Kansas State isn't quite so fancy, but it's effective. It ranked seventh in the nation in third-down conversion percentage at just over 50 percent. How often can quarterback Collin Klein or another Wildcat twist away from a Ducks tackler and significantly boost the attractiveness of down and distance? Unlike Oregon, Kansas State loves to hold the ball for a long time. Against Oregon, in particular, it wants to methodically move the chains and play keep-away.

Oregon, by the way, ranks 14th in the nation in third-down defense, with foes converting less than 31 percent of the time.

And what about an X factor? We know who the stars are, and it's perfectly reasonable to believe the quarterback who plays better will lead the winning team. But so often in bowl games, a player who has been under the radar all week plays a major role in deciding things.

Maybe that's Huff for Oregon. Or Chris Harper, a former Duck who is now Kansas State's best receiver.

As for Oregon making like Baylor or Kansas State donning a Stanford disguise, it probably won't be that straightforward. Know that both teams labored over that what-might-have-been game film well before the Fiesta Bowl. The weaknesses that were exposed were taken note of and addressed.

At least that's what both teams' coaches and players are saying about the one that got away.

Said Helfrich, "I don't know if they are finding any magic in that game. I don't think it's in there. It's not going to come down to revelations from one game on either side."

Video: Tostitos Fiesta Bowl pregame

January, 3, 2013
1/03/13
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David Ubben and Ted Miller talk Chip Kelly's future; K-State and Oregon distractions; and a possible upset for the Wildcats from the field at University of Phoenix Stadium before tonight's Tostitos Fiesta Bowl.

Oregon keys for Fiesta Bowl

January, 3, 2013
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Here are three Oregon keys for the Tostitos Fiesta Bowl:

1. Win the turnover battle: Kansas State is No. 1 in the nation in turnover margin. Oregon is No. 3. The Wildcats are ranked that highly because they've given away only 10. The Ducks are that high because they've taken away 38. In Kansas State's lone loss to Baylor, QB Collin Klein threw three interceptions. In fact, Klein threw five of his seven interceptions in the final three games. Oregon QB Marcus Mariota threw only one pick over the final six games, but that interception came in the loss to Stanford. As Oregon coach Chip Kelly would tell you, winning the turnover battle is not just about getting them. It's about what you do with them or what you do when you give them away. Defenses need to make a stand; offenses need to take advantage.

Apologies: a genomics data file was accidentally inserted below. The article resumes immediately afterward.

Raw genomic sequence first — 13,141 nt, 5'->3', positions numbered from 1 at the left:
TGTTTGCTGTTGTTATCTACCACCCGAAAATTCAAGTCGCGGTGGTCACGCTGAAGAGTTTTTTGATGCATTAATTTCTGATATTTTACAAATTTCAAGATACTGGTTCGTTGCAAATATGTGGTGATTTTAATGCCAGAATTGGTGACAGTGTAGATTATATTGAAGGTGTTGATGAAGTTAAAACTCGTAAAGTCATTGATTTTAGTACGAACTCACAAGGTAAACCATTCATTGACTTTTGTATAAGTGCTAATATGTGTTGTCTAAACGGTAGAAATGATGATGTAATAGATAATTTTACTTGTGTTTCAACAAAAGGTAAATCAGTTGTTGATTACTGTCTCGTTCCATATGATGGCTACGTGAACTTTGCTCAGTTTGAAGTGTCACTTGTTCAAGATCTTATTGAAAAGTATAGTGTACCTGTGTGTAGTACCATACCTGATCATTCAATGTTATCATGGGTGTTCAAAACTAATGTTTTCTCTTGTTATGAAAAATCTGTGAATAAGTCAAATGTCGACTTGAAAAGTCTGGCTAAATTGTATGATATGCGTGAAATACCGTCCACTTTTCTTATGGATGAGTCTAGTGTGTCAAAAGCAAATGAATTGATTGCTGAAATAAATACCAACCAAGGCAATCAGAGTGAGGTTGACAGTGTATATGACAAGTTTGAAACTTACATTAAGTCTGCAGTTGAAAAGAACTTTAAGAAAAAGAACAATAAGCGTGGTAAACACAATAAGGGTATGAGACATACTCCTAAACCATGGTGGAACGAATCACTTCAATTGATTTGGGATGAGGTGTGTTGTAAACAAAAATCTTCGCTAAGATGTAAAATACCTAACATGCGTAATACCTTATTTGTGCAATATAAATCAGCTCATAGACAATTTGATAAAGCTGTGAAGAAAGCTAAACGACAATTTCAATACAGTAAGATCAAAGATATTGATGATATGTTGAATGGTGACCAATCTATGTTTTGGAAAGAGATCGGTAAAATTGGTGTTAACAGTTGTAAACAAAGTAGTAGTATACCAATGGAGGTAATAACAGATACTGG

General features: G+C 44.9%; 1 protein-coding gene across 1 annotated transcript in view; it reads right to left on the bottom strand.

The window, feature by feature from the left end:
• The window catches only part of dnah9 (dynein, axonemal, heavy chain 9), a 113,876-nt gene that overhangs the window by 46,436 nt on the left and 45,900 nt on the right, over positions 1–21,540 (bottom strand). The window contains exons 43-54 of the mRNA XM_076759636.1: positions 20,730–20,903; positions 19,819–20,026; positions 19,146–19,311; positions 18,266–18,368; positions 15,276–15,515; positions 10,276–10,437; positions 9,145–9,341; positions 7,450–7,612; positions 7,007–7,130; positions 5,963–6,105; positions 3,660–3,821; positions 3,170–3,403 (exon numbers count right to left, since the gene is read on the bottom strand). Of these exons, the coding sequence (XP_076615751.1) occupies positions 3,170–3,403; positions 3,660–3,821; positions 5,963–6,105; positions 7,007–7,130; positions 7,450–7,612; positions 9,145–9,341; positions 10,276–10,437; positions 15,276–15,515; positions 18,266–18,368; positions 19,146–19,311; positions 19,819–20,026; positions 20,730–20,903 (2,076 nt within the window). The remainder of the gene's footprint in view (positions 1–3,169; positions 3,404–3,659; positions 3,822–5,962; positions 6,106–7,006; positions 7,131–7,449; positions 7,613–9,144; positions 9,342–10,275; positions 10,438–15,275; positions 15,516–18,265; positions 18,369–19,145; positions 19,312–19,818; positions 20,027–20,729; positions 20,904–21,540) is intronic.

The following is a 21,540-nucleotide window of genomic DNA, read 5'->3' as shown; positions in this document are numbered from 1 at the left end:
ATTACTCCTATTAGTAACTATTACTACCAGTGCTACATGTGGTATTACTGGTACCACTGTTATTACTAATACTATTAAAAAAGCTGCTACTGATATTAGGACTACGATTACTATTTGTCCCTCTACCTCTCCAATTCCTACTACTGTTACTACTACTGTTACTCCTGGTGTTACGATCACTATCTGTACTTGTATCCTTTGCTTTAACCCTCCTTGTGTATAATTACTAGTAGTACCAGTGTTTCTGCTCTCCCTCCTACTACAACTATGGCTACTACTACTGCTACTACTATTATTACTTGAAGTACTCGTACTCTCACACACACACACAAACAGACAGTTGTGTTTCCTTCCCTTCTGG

2. Special teams: Both teams are good on special teams, but Kansas State might be the best in the nation. The Wildcats are No. 1 in the nation in punt and kick returns and have a good field goal kicker. As many Ducks fans know, Oregon hasn't been very good at kicker the past two seasons. If the game comes down to field goals, the Ducks are probably going to lose. Further, special teams dictate field position. Beyond that, it seems as if big bowl games feature at least one or two big plays on special teams -- a big return, a blown kick, a blocked kick, etc. In a close game, special teams often make the difference.

3. Get Klein down on first contact: It's strange to say that a quarterback is a physical runner, but that is Klein's game. He runs hard, breaks tackles and is his most aggressive near the goal line, and he gets better as the game goes along, like a good running back. He averaged 13.2 designed running plays per game in Big 12 games, averaged 5 yards per carry and had at least one touchdown in all nine conference games, including five games with at least two touchdowns. Further, he is averaging 1.4 more yards per run on such plays in the second half compared to the first. The Ducks need to be sound tacklers. They need to hit Klein hard. And they need to gang-tackle.
Marcus Mariota and Collin KleinUSA TODAY SportsWith quarterbacks Marcus Mariota and Collin Klein, the Fiesta Bowl won't be lacking in star power.
SCOTTSDALE, Ariz. -- The Tostitos Fiesta Bowl on Thursday night? Forget the corn chips; this matchup is about something else.

It's the Regret Bowl. The What Might Have Been Bowl. It's the Can the Mayans Make the Apocalypse Take Out Only Nov. 17 Bowl.

If Nov. 17, when No. 4 Oregon and No. 5 Kansas State both lost their only game of the season, were wiped away, this Ducks-Wildcats showdown likely would have been for the national title.

So, yes, when the Ducks and Wildcats turned on ESPN during the past month or so and watched reports on Alabama and Notre Dame, they often were nicked by a pang of regret, no matter how philosophical a pose their respective coaches tried to establish in the locker room.

Regrets? Yeah, both teams have a few.